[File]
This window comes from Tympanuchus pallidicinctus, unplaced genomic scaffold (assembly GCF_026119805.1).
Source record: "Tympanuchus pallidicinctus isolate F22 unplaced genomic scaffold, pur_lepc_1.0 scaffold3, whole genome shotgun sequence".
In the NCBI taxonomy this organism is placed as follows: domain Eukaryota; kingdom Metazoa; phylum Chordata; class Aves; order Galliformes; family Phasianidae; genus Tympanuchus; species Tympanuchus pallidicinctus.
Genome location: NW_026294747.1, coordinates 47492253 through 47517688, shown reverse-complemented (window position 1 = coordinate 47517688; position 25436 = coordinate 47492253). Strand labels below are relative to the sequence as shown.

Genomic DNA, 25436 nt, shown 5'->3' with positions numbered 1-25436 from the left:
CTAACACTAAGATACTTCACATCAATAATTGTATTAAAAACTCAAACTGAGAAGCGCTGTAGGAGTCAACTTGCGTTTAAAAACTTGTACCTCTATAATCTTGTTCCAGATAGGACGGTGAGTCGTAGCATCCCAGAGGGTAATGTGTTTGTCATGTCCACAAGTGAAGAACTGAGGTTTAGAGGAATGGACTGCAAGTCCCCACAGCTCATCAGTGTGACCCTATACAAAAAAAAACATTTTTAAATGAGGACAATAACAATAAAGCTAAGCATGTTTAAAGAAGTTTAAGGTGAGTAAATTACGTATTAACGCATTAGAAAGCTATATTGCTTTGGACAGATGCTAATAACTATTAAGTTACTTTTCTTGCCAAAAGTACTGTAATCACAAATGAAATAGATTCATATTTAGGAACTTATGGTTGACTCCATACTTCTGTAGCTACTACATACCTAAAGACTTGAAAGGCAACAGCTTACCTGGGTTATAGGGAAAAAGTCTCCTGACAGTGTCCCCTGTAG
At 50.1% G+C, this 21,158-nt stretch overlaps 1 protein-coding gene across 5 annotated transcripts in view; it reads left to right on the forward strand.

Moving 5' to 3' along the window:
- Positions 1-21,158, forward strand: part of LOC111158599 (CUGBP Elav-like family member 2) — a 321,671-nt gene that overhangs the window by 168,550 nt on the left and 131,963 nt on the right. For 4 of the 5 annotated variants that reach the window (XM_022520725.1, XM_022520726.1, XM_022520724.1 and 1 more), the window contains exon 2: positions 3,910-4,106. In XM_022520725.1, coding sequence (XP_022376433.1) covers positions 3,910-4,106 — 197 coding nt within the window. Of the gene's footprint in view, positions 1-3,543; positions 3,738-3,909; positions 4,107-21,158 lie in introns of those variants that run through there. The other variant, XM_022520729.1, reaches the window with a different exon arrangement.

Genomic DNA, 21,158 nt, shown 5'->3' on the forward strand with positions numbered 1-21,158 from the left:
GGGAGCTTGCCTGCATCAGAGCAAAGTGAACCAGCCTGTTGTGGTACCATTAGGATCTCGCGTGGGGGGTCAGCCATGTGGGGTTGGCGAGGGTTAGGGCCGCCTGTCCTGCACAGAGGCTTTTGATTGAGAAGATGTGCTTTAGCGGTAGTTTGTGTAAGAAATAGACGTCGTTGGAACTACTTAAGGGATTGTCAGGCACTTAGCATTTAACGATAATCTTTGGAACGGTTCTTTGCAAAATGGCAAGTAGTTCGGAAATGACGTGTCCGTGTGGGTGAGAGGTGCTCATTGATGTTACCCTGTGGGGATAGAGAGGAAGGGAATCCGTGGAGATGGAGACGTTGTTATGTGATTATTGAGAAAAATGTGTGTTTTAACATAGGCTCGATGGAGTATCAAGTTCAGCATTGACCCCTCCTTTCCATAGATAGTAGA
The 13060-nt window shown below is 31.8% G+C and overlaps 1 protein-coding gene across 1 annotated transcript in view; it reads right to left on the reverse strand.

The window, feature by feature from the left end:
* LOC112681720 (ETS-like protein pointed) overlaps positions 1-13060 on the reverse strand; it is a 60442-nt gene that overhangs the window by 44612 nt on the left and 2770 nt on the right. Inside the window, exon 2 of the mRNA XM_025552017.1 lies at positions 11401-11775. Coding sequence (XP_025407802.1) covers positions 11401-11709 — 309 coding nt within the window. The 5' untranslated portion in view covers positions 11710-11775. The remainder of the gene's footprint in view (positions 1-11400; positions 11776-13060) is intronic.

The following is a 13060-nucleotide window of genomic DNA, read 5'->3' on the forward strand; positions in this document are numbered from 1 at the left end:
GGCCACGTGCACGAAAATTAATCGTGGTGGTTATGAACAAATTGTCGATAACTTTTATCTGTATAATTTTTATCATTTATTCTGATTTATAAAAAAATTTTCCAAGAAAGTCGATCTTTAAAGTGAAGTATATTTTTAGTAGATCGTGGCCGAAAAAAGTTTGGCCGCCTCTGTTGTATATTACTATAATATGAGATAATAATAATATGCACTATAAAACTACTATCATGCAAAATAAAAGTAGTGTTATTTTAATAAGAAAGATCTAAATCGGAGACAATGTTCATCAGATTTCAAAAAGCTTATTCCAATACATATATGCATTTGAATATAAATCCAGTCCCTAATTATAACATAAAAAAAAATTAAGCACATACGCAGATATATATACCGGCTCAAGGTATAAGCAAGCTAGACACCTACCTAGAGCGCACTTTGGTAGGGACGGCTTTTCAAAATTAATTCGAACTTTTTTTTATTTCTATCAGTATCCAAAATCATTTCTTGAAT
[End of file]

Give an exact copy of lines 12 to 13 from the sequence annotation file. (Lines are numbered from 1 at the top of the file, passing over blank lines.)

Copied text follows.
The 13060-nt window shown below is 31.8% G+C and overlaps 1 protein-coding gene across 1 annotated transcript in view; it reads right to left on the reverse strand.

The window, feature by feature from the left end: